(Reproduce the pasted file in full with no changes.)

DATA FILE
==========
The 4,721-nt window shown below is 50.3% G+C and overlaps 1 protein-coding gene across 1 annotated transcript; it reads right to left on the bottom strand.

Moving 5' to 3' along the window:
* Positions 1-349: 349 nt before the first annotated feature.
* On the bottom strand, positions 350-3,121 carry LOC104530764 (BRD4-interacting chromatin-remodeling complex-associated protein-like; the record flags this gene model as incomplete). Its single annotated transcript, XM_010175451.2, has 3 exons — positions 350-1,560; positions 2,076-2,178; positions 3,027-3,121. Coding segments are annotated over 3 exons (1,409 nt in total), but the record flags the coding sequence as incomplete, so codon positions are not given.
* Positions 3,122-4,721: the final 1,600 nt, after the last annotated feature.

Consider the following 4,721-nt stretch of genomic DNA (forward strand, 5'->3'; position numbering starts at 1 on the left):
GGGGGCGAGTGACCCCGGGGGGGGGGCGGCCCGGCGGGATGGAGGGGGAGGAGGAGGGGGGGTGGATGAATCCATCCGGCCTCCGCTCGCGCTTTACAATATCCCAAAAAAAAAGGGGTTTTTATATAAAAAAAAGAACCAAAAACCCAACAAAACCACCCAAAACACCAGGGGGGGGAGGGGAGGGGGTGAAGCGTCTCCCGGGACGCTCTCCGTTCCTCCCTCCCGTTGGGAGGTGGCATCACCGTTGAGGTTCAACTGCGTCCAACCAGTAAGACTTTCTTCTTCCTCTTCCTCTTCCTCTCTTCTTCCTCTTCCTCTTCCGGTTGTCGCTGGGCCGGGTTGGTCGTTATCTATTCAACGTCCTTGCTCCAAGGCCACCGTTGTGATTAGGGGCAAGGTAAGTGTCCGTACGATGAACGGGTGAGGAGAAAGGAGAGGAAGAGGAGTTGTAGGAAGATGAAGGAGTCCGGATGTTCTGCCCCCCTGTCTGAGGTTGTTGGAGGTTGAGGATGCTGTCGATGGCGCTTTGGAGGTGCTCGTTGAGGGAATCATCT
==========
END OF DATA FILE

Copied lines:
The 4,721-nt window shown below is 50.3% G+C and overlaps 1 protein-coding gene across 1 annotated transcript; it reads right to left on the bottom strand.

Moving 5' to 3' along the window:
* Positions 1-349: 349 nt before the first annotated feature.
* On the bottom strand, positions 350-3,121 carry LOC104530764 (BRD4-interacting chromatin-remodeling complex-associated protein-like; the record flags this gene model as incomplete). Its single annotated transcript, XM_010175451.2, has 3 exons — positions 350-1,560; positions 2,076-2,178; positions 3,027-3,121. Coding segments are annotated over 3 exons (1,409 nt in total), but the record flags the coding sequence as incomplete, so codon positions are not given.
* Positions 3,122-4,721: the final 1,600 nt, after the last annotated feature.

Consider the following 4,721-nt stretch of genomic DNA (forward strand, 5'->3'; position numbering starts at 1 on the left):
GGGGGCGAGTGACCCCGGGGGGGGGGCGGCCCGGCGGGATGGAGGGGGAGGAGGAGGGGGGGTGGATGAATCCATCCGGCCTCCGCTCGCGCTTTACAATATCCCAAAAAAAAAGGGGTTTTTATATAAAAAAAAGAACCAAAAACCCAACAAAACCACCCAAAACACCAGGGGGGGGAGGGGAGGGGGTGAAGCGTCTCCCGGGACGCTCTCCGTTCCTCCCTCCCGTTGGGAGGTGGCATCACCGTTGAGGTTCAACTGCGTCCAACCAGTAAGACTTTCTTCTTCCTCTTCCTCTTCCTCTCTTCTTCCTCTTCCTCTTCCGGTTGTCGCTGGGCCGGGTTGGTCGTTATCTATTCAACGTCCTTGCTCCAAGGCCACCGTTGTGATTAGGGGCAAGGTAAGTGTCCGTACGATGAACGGGTGAGGAGAAAGGAGAGGAAGAGGAGTTGTAGGAAGATGAAGGAGTCCGGATGTTCTGCCCCCCTGTCTGAGGTTGTTGGAGGTTGAGGATGCTGTCGATGGCGCTTTGGAGGTGCTCGTTGAGGGAATCATCT